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Minister of the Interior Thomas de Maizière in Brussels on Sep. 22.
Minister of the Interior Thomas de Maizière in Brussels on Sep. 22.

BERLIN — German Interior Minister Thomas de Maizière has leveled harsh criticisms of Chancellor Angela Merkel's decision to allow refugees to enter the country from Hungary earlier this month, describing the migrant situation in the country as chaotic, the weekly Der Spiegel reports.

Speaking on the television network ZDF (at 33:30), de Maizière, a member of the Merkel-led Christian Democratic Union, said the situation "had gotten out of control because of the decision to bring people from Hungary to Germany."

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Geopolitics

Is Odessa Next? Putin Sees A Gateway To Moldova — And Chance For Revenge

After the fall of Mariupol, Vladimir Putin appears to have his eye on another iconic southern coastal city, with a strong identity and strategic location.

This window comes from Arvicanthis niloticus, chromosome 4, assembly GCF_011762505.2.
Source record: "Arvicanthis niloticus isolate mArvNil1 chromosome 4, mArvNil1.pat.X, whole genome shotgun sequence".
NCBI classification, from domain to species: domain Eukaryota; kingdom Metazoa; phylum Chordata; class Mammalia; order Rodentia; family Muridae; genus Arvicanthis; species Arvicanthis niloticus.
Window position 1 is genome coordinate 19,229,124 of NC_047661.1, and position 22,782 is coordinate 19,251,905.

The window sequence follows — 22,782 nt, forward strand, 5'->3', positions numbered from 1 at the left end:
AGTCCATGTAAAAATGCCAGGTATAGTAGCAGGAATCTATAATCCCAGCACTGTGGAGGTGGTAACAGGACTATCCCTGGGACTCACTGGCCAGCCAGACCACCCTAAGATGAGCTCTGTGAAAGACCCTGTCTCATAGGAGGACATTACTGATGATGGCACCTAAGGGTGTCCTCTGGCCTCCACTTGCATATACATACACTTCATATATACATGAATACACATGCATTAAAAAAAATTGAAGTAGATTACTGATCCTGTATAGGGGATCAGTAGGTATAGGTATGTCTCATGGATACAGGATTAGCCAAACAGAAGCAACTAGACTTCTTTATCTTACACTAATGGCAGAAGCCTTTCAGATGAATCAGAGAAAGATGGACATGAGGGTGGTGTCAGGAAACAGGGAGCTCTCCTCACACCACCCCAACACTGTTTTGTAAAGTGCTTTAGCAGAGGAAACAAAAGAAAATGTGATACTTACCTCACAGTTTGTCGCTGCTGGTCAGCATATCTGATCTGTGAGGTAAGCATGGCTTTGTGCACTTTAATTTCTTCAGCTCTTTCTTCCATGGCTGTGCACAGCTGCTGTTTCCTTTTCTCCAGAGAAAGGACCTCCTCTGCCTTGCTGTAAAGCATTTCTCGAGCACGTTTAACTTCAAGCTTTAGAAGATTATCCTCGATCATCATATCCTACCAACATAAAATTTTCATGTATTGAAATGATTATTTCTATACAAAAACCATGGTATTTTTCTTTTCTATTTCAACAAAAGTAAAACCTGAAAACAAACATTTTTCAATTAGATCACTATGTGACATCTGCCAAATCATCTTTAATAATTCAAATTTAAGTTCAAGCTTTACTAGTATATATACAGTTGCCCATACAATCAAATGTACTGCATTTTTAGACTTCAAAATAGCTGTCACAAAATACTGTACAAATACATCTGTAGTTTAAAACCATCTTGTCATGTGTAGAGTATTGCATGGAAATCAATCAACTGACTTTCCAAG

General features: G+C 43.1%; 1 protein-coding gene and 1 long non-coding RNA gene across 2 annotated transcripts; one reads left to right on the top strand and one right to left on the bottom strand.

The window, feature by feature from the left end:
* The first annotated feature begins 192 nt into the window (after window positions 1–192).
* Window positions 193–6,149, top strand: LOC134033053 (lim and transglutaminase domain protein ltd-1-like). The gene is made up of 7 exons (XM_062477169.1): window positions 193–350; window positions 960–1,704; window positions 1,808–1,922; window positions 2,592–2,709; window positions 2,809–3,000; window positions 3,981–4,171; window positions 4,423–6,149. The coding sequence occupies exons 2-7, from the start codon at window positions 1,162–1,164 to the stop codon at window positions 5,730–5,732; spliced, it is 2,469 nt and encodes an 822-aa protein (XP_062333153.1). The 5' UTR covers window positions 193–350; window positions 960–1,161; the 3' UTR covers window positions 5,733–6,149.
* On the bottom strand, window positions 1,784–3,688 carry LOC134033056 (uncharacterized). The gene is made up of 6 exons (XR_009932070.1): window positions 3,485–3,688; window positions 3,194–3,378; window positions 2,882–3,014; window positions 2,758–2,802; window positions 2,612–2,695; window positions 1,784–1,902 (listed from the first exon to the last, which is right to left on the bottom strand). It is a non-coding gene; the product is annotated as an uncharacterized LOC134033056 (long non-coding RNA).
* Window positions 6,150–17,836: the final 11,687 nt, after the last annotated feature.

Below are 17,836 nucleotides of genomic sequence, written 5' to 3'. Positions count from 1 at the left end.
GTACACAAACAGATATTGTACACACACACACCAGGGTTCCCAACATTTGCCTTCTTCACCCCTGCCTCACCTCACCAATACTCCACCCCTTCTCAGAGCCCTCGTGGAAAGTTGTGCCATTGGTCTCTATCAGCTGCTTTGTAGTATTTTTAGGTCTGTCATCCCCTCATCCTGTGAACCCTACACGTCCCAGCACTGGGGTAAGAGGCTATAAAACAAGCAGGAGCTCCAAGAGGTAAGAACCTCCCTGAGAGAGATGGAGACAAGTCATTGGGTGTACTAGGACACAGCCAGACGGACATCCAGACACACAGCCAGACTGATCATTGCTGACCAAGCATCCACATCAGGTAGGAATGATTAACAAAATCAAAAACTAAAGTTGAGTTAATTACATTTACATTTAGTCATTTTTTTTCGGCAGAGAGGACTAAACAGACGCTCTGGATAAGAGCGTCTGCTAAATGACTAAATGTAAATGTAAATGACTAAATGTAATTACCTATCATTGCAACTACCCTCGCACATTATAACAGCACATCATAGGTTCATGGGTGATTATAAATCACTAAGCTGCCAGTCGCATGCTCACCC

Odessa after a missile attack

Vincenzo Circosta/ZUMA
Anna Akage

Air strikes on the port city of Odessa have become more frequent over the past three weeks, most often hitting residential buildings, shopping malls, and critical infrastructure rather than military targets. The missiles arrive from naval vessels on the Black Sea and across the sea from the nearby Crimean coast, with the toll including multiple civilian deaths and a growing sense of panic. In Odessa, fears are rising that it could follow Mariupol as Vladimir Putin’s next principal target.

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Since the beginning of the war, more than half of the population — about 500,000 people — have left the city, even as others are flowing into Odessa from other war-torn regions in southern Ukraine, where the situation is even worse: people from Nikolayev, Kherson, Crimea, and even from Moldovan Transnistria.

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Central to the tragic absurdity of this war is the question of language. Vladimir Putin has repeated that protecting ethnic Russians and the Russian-speaking populations of Ukraine was a driving motivation for his invasion.

Yet one month on, a quick look at the map shows that many of the worst-hit cities are those where Russian is the predominant language: Kharkiv, Odesa, Kherson.

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